Brief #43—Civil Rights
On June 11, 2018, the United States Supreme Court rendered a decision in the case Husted v. A. Phillip Randolph Institute. The case began in 2015 when U.S. Navy veteran Larry Harmon tried to vote in his home state of Ohio but was turned away. Harmon learned that even though he had resided in the same place for the last sixteen years his name had been removed from the voter rolls. The reason given was because he did not vote in 2009 and 2010. In Ohio, the state employs a program called the “Supplemental Process” which authorizes the procedures used to remove eligible voters (because of death or moving to another jurisdiction) from the state’s voter rolls. A voter in Ohio who does not vote in two consecutive federal elections is then sent a notice to his address where he is asked to return a self – addressed and pre – addressed card confirming that he/she has not moved and still resides at that address. If the card is not returned, the voter can only be removed after four years have elapsed provided that they do not engage in any voting activity in that district during those subsequent four years. Ohio resident Larry Harmon claims he did not receive any sort of notice after he did not vote in 2009 and 2010. He then found himself ineligible to vote when he tried to vote in 2015 because Ohio had removed him from the voting rolls. The American Civil Liberties Union (ACLU) brought a case to stop Ohio’s voter purge process but lost at the federal district court level but then won on appeal to the Sixth Circuit Court of Appeals. The case was appealed to the Supreme Court who then decided in a 5 – 4 vote that Ohio’s Supplemental Process procedures were permissible and did not violate the National Voter Registration Act (NVRA) of 1993. LEARN MORE, LEARN MORE, LEARN MORE
The opinion of the court is misguided on a technical and public policy level. The National Voter Registration Act (NVRA) of 1993 in Section 20507(b)(2) specifically prohibits the removal of the name of a person eligible to vote because of a person’s failure to vote, except in limited circumstances. But here, the Supplemental Process employed by Ohio does exactly what the NVRA was enacted to prevent – it removes voters for simply not voting. Justice Alito, who authored the majority opinion, is not convincing in supporting Ohio’s voter purge program because his analysis merely examines if the Ohio Supplemental Process followed the procedures in the NVRA to set up a state program to purge voters. While it does follow the procedures, he misses the point that Justice Breyer makes in the dissenting opinion, which is that the procedures are flawed and do not represent a “reasonable effort” by Ohio to examine other options as to whether a voter has moved or has died. In his own words, Justice Alito said that his analysis is to only examine if Ohio’s law “violates federal law” (the NVRA) and nothing more. Had Justice Alito taken the time to look closer he should have seen that voters are being removed from Ohio’s voter rolls for not voting, something that has been prohibited since 1993 with the NVRA.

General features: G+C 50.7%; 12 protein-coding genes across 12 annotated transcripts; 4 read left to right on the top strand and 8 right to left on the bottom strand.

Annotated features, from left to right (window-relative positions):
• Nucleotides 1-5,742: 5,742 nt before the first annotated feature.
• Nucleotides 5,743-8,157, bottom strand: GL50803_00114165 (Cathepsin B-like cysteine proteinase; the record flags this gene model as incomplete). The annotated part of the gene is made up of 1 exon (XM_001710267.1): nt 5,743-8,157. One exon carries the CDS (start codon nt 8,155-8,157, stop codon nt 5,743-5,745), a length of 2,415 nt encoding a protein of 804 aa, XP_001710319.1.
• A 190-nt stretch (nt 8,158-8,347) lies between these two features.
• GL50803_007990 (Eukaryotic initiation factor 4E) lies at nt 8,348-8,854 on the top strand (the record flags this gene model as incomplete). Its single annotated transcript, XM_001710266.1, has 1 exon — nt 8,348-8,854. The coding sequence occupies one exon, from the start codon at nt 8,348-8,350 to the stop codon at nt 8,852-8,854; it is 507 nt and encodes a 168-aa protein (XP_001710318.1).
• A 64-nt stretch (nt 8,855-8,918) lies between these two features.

And on a public policy level, the decision is a step back in the efforts to include all eligible voters from voting if they choose to do so. Justice Sotomayor made two interesting points in her dissent. She noted that in African American neighborhoods in Cincinnati, Ohio 10% of eligible voters were purged while only 4% of eligible voters in white suburban neighborhoods were purged. And she also pointed out that numerous other states have been able to keep their voter rolls updated without resorting to a scheme that identifies eligible voters by their failure to vote in consecutive elections. Her argument that low – income and minority voters may be targeted for removal from voting lists certainly has merit. Her argument recognizing the effect of Ohio’s law on minority communities on a human level is deserving of further examination instead of relying solely on Justice Alito’s approach as to whether flawed procedures were followed or not. LEARN MORE, LEARN MORE, LEARN MORE
- Demos – public policy organization advocating for an equal say for all citizens in the U.S.
- Brennan Center for Justice – voting organization’s statement on Husted decision.
- American Civil Liberties Union (ACLU) – non – profit group blog post on Husted decision.
This brief was compiled by Rod Maggay. If you have comments or want to add the name of your organization to this brief, please contact Rod@USResistnews.org
Photo by Elliott Stallion